Majlis al Jinn

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Note the climber at the top of this picture on his descent to the cave floor.
Cavers look tiny in proportion to the size of the room. Here a caver walks on the dry bed of the intermittent lake, at the lowest part of the cave.
It is a long trip back up the rope through Cheryl's Drop.
Peering into Cheryl's Drop.
Don Davison far left, his wife Cheryl, right. Intercontinental Hotel, Muscat, Oman. 1986

Majlis al Jinn, also Majlis al-Jinn (Arabic: مجلس الجن‎, meeting/gathering place of the Jinn, local name: Khoshilat Maqandeli) is the second largest [1] known cave chamber in the world,[2] as measured by the surface area of the floor. It ranks lower when measured by volume. The cave is located in a remote area of the Selma Plateau at 1,380 metres above sea level in the Sultanate of Oman, 100 km south-east from Muscat.

Description[edit]

The Selma Plateau is a shallow syncline on the north-eastern limb of the Jabal Bani Jabir anticline. The cave was formed in fossiliferous carbonate rocks of the Middle Eocene Hadhramaut Group, Dammam Formation.[3][4] It is one of several caves on the Selma Plateau.

Majlis al Jinn is a single chamber measuring about 310 metres by 225 metres, with a domed ceiling 120 metres high and three entrances in the roof. The totally free-standing roof is only about 40 metres thick over most of the cave. The deepest part of the cave is 178 metres below the top of the highest entrance. The volume of the chamber is approximately 4,000,000 cubic metres, and the floor area is 58,000 square metres.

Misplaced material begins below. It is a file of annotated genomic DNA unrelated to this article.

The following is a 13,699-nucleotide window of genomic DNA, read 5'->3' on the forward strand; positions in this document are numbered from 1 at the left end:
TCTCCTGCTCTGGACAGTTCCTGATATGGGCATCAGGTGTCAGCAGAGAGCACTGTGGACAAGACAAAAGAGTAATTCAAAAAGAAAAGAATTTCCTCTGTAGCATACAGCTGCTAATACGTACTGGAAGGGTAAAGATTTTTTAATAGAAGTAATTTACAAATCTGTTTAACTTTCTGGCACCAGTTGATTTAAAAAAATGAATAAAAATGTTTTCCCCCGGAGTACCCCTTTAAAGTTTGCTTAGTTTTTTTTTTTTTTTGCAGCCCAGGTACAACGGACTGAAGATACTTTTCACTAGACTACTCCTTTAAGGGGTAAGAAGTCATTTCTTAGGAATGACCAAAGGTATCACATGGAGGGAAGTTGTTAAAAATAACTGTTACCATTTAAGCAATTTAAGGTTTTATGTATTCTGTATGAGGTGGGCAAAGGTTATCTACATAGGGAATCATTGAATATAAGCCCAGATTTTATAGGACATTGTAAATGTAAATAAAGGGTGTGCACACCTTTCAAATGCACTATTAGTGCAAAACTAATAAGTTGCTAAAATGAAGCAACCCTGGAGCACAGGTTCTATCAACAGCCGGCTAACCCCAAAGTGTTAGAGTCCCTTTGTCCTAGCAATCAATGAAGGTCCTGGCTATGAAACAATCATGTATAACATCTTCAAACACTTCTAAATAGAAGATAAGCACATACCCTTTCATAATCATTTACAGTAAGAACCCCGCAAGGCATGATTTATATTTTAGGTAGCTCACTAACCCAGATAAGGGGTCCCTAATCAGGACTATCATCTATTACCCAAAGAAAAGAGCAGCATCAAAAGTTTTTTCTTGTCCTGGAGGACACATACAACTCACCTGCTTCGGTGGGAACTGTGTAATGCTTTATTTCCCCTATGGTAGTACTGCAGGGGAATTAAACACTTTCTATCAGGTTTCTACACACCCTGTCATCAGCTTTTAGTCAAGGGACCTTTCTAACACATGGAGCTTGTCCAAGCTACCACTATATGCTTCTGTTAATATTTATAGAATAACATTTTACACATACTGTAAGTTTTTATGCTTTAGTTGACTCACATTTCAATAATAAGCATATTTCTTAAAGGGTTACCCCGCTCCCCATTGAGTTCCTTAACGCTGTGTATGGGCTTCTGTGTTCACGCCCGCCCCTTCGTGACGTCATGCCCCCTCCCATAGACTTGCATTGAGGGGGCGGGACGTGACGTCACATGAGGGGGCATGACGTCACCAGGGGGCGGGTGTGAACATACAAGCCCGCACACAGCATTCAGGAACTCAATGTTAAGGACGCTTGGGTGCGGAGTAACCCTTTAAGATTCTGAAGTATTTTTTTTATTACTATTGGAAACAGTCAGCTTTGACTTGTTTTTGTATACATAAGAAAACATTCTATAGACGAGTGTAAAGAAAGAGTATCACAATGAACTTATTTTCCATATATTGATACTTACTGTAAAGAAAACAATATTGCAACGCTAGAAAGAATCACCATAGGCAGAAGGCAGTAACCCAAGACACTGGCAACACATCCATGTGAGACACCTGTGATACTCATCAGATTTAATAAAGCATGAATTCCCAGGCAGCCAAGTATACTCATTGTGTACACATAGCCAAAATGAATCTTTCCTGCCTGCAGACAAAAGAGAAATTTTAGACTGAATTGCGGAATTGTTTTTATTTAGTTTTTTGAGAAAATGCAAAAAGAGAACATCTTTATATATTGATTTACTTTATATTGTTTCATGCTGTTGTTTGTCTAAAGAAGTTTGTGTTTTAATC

When it was surveyed in 1985, Majlis al Jinn was the second largest known cave chamber in the world by volume.[3][5] However, more than 15 chambers larger than Majlis al Jinn have been surveyed since that time.[6]

There are no visible lower exits or passages leading from the chamber–these passages most likely have been blocked by debris on the cave floor.[4] Water entering the cave collects along the lowest part of the floor, then slowly infiltrates into the fine-grained, mud-cracked sediment or evaporates. The entrances receive surface runoff from only a small drainage area, so water never reaches most parts of the cave. While surface temperatures can exceed 40 °C, air temperatures in the chamber are a constant 17–18 °C.

Access to the cavern is only through a free descent of one of three vertical entrances in the ceiling, formed by water seeping through the weakened marly limestone in the zones of fracturing. The two largest entrances are called Asterisk (Khoshilat Beya Al Hiyool) and First Drop (Khoshilat Maqandeli), the smallest is Cheryl's Drop (Khoshilat Minqod).[4][7] Entrance depths:[3] Cheryl's Drop - 158.2 meters. Asterisk - 139.6 meters. First Drop - 118.0 meters.

Below the two larger entrances are high piles of rocks ("breakdown.") The remains of goats, birds, and snakes have been found on the floor of the chamber. The entrance openings in the ceiling provide ambient light in the chamber most of the day. There are only a few stalactites and draperies on the ceiling and walls, but moderate and fragile speleothems are common on the floor. Growth only occurs during times of seepage and drips following heavy rains.

Access[edit]

Until fairly recently there had not been a way to reach the cave by car, so cavers had to hike in carrying their equipment or rent donkeys from a village a few hours walk from the cave entrance. The original explorers, Don and Cheryl, often flew into the area by helicopter. Now the cave can be reached on a rough track, which requires four-wheel drive.